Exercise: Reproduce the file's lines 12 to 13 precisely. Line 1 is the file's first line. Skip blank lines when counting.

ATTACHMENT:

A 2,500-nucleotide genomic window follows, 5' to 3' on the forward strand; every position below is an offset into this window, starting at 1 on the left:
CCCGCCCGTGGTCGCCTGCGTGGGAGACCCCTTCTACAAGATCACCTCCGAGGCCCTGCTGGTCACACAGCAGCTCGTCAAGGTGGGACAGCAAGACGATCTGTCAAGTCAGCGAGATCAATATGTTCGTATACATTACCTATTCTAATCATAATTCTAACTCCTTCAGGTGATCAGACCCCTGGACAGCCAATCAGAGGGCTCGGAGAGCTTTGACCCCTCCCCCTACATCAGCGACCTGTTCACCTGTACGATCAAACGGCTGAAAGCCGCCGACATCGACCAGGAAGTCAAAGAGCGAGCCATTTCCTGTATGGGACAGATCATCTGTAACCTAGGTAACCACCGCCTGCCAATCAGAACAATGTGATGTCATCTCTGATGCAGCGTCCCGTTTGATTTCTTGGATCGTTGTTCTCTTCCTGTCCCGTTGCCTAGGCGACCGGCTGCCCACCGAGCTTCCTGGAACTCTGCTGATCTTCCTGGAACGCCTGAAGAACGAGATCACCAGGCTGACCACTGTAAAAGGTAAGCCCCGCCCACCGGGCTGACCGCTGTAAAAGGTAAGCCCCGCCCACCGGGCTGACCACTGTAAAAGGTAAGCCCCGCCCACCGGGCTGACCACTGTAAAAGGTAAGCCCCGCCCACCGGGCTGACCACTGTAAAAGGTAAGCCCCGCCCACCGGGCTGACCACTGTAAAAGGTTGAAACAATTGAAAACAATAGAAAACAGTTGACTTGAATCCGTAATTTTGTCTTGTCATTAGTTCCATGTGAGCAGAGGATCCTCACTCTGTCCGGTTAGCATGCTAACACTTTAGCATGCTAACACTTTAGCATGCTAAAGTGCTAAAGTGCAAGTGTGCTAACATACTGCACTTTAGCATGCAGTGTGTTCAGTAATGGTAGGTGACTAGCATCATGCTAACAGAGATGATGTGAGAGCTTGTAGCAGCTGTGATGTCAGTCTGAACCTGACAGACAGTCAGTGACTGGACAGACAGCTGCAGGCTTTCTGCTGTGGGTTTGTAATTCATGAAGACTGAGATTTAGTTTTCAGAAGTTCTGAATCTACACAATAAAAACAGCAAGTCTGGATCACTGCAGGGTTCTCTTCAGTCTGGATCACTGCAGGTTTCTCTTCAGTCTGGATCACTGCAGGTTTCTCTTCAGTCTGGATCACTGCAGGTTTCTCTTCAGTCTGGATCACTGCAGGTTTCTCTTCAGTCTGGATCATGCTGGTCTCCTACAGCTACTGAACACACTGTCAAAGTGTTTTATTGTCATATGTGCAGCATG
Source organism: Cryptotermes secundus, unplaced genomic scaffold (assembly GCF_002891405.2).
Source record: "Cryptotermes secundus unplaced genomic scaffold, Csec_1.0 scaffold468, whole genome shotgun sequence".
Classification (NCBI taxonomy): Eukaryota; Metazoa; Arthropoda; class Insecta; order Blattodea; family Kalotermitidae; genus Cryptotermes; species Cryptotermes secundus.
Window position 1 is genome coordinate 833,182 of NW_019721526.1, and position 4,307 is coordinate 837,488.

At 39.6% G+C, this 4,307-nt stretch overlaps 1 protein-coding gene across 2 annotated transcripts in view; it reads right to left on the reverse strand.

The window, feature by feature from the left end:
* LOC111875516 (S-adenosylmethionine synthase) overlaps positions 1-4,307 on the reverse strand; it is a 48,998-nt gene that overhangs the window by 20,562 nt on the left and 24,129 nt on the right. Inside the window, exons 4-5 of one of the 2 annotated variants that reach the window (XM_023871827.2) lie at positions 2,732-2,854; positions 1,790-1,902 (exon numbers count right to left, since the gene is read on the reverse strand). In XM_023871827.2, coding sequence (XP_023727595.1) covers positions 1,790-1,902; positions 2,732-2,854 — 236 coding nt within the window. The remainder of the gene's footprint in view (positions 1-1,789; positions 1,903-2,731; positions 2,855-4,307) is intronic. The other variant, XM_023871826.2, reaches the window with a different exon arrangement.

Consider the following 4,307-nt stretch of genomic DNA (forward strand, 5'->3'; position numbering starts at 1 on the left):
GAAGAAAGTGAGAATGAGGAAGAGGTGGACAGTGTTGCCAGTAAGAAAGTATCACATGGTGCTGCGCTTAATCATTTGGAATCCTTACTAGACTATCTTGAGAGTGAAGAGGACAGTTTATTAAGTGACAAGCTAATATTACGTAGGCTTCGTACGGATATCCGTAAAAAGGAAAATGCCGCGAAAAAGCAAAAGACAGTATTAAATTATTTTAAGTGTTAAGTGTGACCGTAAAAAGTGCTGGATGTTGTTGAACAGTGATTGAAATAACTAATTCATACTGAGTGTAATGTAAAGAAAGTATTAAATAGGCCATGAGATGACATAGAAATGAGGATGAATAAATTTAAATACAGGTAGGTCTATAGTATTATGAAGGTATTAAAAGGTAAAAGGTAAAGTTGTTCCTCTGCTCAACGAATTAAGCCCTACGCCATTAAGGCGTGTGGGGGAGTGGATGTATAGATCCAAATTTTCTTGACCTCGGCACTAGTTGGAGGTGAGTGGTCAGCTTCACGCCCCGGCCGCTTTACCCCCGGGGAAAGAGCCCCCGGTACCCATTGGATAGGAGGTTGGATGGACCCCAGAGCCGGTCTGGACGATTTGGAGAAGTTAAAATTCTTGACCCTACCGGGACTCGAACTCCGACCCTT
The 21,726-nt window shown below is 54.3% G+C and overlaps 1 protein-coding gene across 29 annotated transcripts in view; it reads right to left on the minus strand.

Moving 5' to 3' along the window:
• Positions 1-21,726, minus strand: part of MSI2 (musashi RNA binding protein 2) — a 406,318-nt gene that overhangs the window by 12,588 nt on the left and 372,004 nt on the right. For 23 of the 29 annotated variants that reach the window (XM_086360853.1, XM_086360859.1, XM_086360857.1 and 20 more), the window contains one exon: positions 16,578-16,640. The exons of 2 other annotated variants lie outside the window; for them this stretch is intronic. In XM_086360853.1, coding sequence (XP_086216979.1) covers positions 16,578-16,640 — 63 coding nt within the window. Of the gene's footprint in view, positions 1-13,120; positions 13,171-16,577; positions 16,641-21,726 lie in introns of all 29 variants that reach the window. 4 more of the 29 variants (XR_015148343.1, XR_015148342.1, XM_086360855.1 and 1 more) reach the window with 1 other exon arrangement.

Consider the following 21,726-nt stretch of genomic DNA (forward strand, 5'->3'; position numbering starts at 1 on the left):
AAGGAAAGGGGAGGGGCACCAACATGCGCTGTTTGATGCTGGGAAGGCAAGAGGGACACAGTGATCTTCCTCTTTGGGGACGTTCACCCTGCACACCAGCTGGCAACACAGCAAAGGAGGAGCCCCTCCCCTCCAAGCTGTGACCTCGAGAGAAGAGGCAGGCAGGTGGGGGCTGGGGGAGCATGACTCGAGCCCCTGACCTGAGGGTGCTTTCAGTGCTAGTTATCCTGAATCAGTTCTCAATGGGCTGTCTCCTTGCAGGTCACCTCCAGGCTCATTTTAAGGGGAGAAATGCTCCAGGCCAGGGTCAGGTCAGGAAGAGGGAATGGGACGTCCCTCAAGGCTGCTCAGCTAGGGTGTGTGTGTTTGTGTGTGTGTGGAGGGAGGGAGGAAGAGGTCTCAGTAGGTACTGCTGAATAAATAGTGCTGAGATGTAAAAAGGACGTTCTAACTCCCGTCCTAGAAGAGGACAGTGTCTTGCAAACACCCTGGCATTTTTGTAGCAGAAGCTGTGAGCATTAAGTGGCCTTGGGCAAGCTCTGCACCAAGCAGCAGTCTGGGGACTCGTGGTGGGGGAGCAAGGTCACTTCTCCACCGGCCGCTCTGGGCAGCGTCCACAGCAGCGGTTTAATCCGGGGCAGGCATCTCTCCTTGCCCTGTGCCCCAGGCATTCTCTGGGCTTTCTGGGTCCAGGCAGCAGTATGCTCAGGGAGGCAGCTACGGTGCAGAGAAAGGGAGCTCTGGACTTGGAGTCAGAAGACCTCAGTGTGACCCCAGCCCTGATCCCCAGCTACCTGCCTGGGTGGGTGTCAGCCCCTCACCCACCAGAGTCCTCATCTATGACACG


The 21,726-nt window shown below is 54.3% G+C and overlaps 1 protein-coding gene across 29 annotated transcripts in view; it reads right to left on the minus strand.

Moving 5' to 3' along the window: